• Imported catfish: Nearly 90 percent of imported catfish comes from Vietnam, where there’s widespread use of antibiotics and pesticides that are banned in the United States. The two varieties of Vietnamese catfish sold in the United States aren’t technically considered catfish by the federal government and therefore aren’t held to the same inspection rules as other imported catfish.

• Eel: This fish, which frequently winds up in sushi dishes, is highly contaminated with PCBs and mercury. The fisheries are also suffering from pollution and overharvesting. Consider squid instead.

• Atlantic halibut and other whitefish: Flounder, sole, and halibut caught off the Atlantic coast are often heavily contaminated and have been overfished since the 1800s. According to Food & Water Watch, populations of these fish are as low as 1 percent of what’s considered sustainable.

• Shark: When fewer sharks are around, their prey—cownose rays and jellyfish—increases and subsequently depletes scallops and other fish. As predatory fish, shark are extremely high in mercury.

Other Fish with High Toxic Load
Oysters (Gulf of Mexico)
Marlin
Pike
Walleye
White croaker
Swordfish


Better Choices for Occasional Consumption

• Anchovies and herring: These small oily fish are nutrient-dense, high in omega-3 fatty acids and calcium, and are less contaminated because they eat fewer fish. There are enough of these fish for humans to eat them, if we are careful and support sustainable fishing practices. My kids love eating sardines as a snack on crackers. Once parents get over their own yuck factor, they often discover their kids love these tangy fish. They’re high in umami and add rich flavor to salads, sandwiches, and even veggies.

Wild-caught Pacific salmon: Less toxic than farmed salmon. However, it would be impossible to meet the world’s demand for salmon with just wild-caught Alaskan salmon. Eat sparingly.

Also
Organically farmed Arctic char
Pollack


When buying any farmed fish,
ask your fish supplier its buying policy to ensure it sources fish only from farms with high environmental and welfare standards. Best choices are fish farmed to organic standards or in closed systems, which reduce negative environmental impacts associated with open-net pen or pond systems.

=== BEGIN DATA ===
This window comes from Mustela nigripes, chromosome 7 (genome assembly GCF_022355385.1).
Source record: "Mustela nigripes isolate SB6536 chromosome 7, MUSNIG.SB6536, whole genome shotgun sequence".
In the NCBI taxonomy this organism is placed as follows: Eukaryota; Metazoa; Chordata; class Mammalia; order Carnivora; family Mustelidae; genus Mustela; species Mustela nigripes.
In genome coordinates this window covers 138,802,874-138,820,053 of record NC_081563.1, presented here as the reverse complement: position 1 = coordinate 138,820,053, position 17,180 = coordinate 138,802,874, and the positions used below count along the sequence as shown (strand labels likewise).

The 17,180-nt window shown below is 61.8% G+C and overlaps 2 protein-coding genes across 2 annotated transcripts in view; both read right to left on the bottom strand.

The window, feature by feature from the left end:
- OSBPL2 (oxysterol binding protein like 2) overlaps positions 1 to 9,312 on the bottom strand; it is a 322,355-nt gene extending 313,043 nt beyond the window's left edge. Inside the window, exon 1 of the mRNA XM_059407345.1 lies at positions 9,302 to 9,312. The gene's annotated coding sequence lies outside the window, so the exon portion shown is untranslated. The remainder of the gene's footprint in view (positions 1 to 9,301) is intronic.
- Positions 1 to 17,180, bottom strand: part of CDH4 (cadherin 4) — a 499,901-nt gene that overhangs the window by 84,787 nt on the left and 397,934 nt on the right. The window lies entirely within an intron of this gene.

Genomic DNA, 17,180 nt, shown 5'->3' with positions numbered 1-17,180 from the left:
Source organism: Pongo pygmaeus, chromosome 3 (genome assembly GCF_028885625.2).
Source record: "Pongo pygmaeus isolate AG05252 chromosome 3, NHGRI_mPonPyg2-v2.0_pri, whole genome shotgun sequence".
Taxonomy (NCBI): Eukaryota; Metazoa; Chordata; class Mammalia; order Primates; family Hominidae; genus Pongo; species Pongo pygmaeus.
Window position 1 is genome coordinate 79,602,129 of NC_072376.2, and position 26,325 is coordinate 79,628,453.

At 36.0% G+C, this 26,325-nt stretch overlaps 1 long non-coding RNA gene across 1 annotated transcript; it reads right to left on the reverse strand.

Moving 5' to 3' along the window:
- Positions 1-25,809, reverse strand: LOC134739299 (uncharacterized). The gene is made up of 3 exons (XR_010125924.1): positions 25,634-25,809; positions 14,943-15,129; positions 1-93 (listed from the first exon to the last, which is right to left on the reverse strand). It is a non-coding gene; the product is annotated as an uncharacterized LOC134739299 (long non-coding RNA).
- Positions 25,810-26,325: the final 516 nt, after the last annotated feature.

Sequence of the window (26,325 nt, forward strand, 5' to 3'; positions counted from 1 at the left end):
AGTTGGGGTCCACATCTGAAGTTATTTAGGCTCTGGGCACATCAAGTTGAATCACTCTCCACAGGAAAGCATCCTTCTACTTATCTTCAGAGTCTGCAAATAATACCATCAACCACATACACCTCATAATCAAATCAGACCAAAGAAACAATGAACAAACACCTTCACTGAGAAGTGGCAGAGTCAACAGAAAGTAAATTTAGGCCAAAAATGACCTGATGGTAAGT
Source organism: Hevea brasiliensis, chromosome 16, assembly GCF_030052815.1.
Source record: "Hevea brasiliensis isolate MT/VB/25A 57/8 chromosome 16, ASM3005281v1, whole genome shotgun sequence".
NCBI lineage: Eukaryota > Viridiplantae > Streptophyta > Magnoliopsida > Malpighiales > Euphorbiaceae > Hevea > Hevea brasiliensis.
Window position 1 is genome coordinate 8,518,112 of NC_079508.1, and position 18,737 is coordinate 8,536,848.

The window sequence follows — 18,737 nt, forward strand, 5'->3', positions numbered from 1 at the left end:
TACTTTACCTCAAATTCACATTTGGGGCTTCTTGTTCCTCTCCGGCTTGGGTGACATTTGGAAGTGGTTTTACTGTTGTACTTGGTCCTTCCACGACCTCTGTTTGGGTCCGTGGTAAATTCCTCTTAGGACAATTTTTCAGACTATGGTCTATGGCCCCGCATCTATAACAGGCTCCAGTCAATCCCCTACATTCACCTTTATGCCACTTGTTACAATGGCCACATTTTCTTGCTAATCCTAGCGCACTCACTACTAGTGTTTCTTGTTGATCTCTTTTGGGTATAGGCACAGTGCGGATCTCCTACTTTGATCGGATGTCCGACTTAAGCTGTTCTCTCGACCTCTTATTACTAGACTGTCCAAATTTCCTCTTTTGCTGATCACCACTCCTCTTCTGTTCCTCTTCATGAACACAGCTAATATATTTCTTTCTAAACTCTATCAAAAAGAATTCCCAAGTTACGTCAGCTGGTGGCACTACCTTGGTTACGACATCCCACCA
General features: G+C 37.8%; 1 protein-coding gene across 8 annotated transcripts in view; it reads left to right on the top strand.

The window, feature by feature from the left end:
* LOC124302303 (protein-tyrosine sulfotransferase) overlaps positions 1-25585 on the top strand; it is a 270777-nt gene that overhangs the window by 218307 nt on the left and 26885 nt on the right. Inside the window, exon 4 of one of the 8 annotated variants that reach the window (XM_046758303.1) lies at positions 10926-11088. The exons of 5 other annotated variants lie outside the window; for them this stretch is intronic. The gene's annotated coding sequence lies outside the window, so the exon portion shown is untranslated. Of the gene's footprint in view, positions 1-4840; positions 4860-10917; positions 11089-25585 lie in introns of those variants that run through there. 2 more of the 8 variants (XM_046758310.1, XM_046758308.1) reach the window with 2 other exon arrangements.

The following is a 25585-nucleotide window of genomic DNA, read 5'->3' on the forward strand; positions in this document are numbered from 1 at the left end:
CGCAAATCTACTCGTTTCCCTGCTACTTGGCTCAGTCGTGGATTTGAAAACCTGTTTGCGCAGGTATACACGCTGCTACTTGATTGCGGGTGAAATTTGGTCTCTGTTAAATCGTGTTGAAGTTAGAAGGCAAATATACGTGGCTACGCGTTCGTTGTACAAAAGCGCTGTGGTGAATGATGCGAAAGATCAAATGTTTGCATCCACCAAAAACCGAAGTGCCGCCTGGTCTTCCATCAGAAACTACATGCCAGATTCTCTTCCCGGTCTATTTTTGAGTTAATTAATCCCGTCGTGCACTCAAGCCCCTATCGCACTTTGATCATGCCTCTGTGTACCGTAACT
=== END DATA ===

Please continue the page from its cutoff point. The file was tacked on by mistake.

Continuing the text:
HOW MUCH FISH DO YOU NEED?
The world’s current wild catch comes to about 170 billion pounds a year, which is about the weight of the entire population of China. This is six times more fish than we ate 50 years ago. The medical profession, however, currently recommends that each person eat two servings of fish per week, one oily fish and one whitefish, which would mean that we would actually need to harvest 60 billion pounds more fish than we are catching now. It’s just not possible. This is why I recommend significantly limiting fish intake until better, more sustainable methods are in place. Meanwhile, eat alternate sources of omega-3 fatty acids from pastured land animal products, augmented by fish oil or algae. Here are my recommendations:

1. Eat low-mercury fish only once a week or less. Children, teens, and pregnant women should avoid mercury-containing fish, but if total avoidance is impossible, eat it once a month at most. Choose either very small fish or those grown in minimally polluted areas like the Arctic, Antarctic, or Alaskan waters. Check websites that evaluate fish health and sustainability like Monterey Aquarium or Seafood Watch for current recommendations.

2. Find sustainably sourced fish oil. As much as I prefer that we derive all our nutrients directly from the food, cod liver or fish oil is a traditional food that provides our bodies with omega-3 fatty acids with less contamination. Fish oil provides EPA and DHA (docosahexaenoic acid), which are necessary for cognitive development, healthy vision, and more.

The best companies source sustainably caught fish and employ third-party testing by batch for heavy metals such as mercury as well as PCBs, antibiotics, and other toxins. Remember that some amount of bioavailable omega-3 fatty acids such as DHA and EPA can also be derived from eggs, meat, and dairy products if raised entirely on pasture.